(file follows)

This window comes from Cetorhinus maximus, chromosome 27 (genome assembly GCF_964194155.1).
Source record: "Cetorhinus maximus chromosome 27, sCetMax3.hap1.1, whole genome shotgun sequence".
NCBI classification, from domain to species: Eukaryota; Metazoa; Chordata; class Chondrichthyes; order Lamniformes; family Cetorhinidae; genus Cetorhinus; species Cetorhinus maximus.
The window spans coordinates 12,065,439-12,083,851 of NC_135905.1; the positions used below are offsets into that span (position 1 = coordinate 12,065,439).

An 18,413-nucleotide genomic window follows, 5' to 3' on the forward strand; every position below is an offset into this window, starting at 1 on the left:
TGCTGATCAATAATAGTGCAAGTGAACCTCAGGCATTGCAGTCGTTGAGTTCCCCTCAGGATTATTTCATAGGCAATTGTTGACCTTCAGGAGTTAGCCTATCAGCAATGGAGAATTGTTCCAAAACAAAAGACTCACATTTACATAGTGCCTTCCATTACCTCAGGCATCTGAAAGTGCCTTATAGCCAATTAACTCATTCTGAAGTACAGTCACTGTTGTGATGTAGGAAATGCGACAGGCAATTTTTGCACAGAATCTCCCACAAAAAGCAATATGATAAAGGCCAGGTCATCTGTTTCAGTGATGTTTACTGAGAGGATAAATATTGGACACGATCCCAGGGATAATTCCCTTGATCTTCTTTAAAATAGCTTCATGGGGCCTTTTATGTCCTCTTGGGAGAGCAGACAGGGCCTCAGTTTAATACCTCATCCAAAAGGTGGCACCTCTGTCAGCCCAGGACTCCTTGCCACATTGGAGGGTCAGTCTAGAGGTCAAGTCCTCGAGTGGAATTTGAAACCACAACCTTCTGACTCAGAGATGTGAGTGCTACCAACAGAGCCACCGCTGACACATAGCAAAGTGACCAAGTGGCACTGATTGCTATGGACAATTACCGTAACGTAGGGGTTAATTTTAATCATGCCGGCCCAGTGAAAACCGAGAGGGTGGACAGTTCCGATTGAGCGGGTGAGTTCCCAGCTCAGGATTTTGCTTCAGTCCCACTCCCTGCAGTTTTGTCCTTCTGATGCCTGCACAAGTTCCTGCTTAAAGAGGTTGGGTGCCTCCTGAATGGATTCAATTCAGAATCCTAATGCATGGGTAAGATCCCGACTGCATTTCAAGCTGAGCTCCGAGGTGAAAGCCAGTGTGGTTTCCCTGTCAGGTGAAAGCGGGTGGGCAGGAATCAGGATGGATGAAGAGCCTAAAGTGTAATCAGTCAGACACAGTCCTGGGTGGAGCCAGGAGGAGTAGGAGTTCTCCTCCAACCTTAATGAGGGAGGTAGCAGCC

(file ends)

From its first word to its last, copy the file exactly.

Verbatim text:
This window comes from Cetorhinus maximus, chromosome 27 (genome assembly GCF_964194155.1).
Source record: "Cetorhinus maximus chromosome 27, sCetMax3.hap1.1, whole genome shotgun sequence".
NCBI classification, from domain to species: Eukaryota; Metazoa; Chordata; class Chondrichthyes; order Lamniformes; family Cetorhinidae; genus Cetorhinus; species Cetorhinus maximus.
The window spans coordinates 12,065,439-12,083,851 of NC_135905.1; the positions used below are offsets into that span (position 1 = coordinate 12,065,439).

An 18,413-nucleotide genomic window follows, 5' to 3' on the forward strand; every position below is an offset into this window, starting at 1 on the left:
TGCTGATCAATAATAGTGCAAGTGAACCTCAGGCATTGCAGTCGTTGAGTTCCCCTCAGGATTATTTCATAGGCAATTGTTGACCTTCAGGAGTTAGCCTATCAGCAATGGAGAATTGTTCCAAAACAAAAGACTCACATTTACATAGTGCCTTCCATTACCTCAGGCATCTGAAAGTGCCTTATAGCCAATTAACTCATTCTGAAGTACAGTCACTGTTGTGATGTAGGAAATGCGACAGGCAATTTTTGCACAGAATCTCCCACAAAAAGCAATATGATAAAGGCCAGGTCATCTGTTTCAGTGATGTTTACTGAGAGGATAAATATTGGACACGATCCCAGGGATAATTCCCTTGATCTTCTTTAAAATAGCTTCATGGGGCCTTTTATGTCCTCTTGGGAGAGCAGACAGGGCCTCAGTTTAATACCTCATCCAAAAGGTGGCACCTCTGTCAGCCCAGGACTCCTTGCCACATTGGAGGGTCAGTCTAGAGGTCAAGTCCTCGAGTGGAATTTGAAACCACAACCTTCTGACTCAGAGATGTGAGTGCTACCAACAGAGCCACCGCTGACACATAGCAAAGTGACCAAGTGGCACTGATTGCTATGGACAATTACCGTAACGTAGGGGTTAATTTTAATCATGCCGGCCCAGTGAAAACCGAGAGGGTGGACAGTTCCGATTGAGCGGGTGAGTTCCCAGCTCAGGATTTTGCTTCAGTCCCACTCCCTGCAGTTTTGTCCTTCTGATGCCTGCACAAGTTCCTGCTTAAAGAGGTTGGGTGCCTCCTGAATGGATTCAATTCAGAATCCTAATGCATGGGTAAGATCCCGACTGCATTTCAAGCTGAGCTCCGAGGTGAAAGCCAGTGTGGTTTCCCTGTCAGGTGAAAGCGGGTGGGCAGGAATCAGGATGGATGAAGAGCCTAAAGTGTAATCAGTCAGACACAGTCCTGGGTGGAGCCAGGAGGAGTAGGAGTTCTCCTCCAACCTTAATGAGGGAGGTAGCAGCC